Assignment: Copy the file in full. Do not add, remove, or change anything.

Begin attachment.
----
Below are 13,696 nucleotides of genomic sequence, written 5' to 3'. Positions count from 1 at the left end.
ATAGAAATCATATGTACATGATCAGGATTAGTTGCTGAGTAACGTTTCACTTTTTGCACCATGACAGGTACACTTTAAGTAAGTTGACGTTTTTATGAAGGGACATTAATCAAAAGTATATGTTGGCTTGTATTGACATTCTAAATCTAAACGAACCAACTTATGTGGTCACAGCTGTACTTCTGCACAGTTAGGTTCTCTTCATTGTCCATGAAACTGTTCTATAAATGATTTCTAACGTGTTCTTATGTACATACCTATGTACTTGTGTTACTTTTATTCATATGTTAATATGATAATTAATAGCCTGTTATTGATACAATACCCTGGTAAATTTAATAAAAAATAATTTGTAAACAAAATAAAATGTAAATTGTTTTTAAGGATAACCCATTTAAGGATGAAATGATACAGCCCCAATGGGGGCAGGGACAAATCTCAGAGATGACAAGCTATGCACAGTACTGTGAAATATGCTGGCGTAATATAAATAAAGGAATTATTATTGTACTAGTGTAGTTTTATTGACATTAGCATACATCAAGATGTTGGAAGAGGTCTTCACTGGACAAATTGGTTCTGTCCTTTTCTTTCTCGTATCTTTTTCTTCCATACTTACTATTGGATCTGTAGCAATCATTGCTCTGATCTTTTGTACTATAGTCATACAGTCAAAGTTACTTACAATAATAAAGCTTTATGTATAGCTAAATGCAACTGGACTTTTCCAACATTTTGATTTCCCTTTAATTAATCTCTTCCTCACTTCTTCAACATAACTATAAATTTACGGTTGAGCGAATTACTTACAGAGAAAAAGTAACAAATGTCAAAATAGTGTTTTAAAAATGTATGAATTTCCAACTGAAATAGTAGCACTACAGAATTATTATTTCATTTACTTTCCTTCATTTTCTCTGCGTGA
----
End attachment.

Below are 13,696 nucleotides of genomic sequence, written 5' to 3'. Positions count from 1 at the left end.
ATAGAAATCATATGTACATGATCAGGATTAGTTGCTGAGTAACGTTTCACTTTTTGCACCATGACAGGTACACTTTAAGTAAGTTGACGTTTTTATGAAGGGACATTAATCAAAAGTATATGTTGGCTTGTATTGACATTCTAAATCTAAACGAACCAACTTATGTGGTCACAGCTGTACTTCTGCACAGTTAGGTTCTCTTCATTGTCCATGAAACTGTTCTATAAATGATTTCTAACGTGTTCTTATGTACATACCTATGTACTTGTGTTACTTTTATTCATATGTTAATATGATAATTAATAGCCTGTTATTGATACAATACCCTGGTAAATTTAATAAAAAATAATTTGTAAACAAAATAAAATGTAAATTGTTTTTAAGGATAACCCATTTAAGGATGAAATGATACAGCCCCAATGGGGGCAGGGACAAATCTCAGAGATGACAAGCTATGCACAGTACTGTGAAATATGCTGGCGTAATATAAATAAAGGAATTATTATTGTACTAGTGTAGTTTTATTGACATTAGCATACATCAAGATGTTGGAAGAGGTCTTCACTGGACAAATTGGTTCTGTCCTTTTCTTTCTCGTATCTTTTTCTTCCATACTTACTATTGGATCTGTAGCAATCATTGCTCTGATCTTTTGTACTATAGTCATACAGTCAAAGTTACTTACAATAATAAAGCTTTATGTATAGCTAAATGCAACTGGACTTTTCCAACATTTTGATTTCCCTTTAATTAATCTCTTCCTCACTTCTTCAACATAACTATAAATTTACGGTTGAGCGAATTACTTACAGAGAAAAAGTAACAAATGTCAAAATAGTGTTTTAAAAATGTATGAATTTCCAACTGAAATAGTAGCACTACAGAATTATTATTTCATTTACTTTCCTTCATTTTCTCTGCGTGA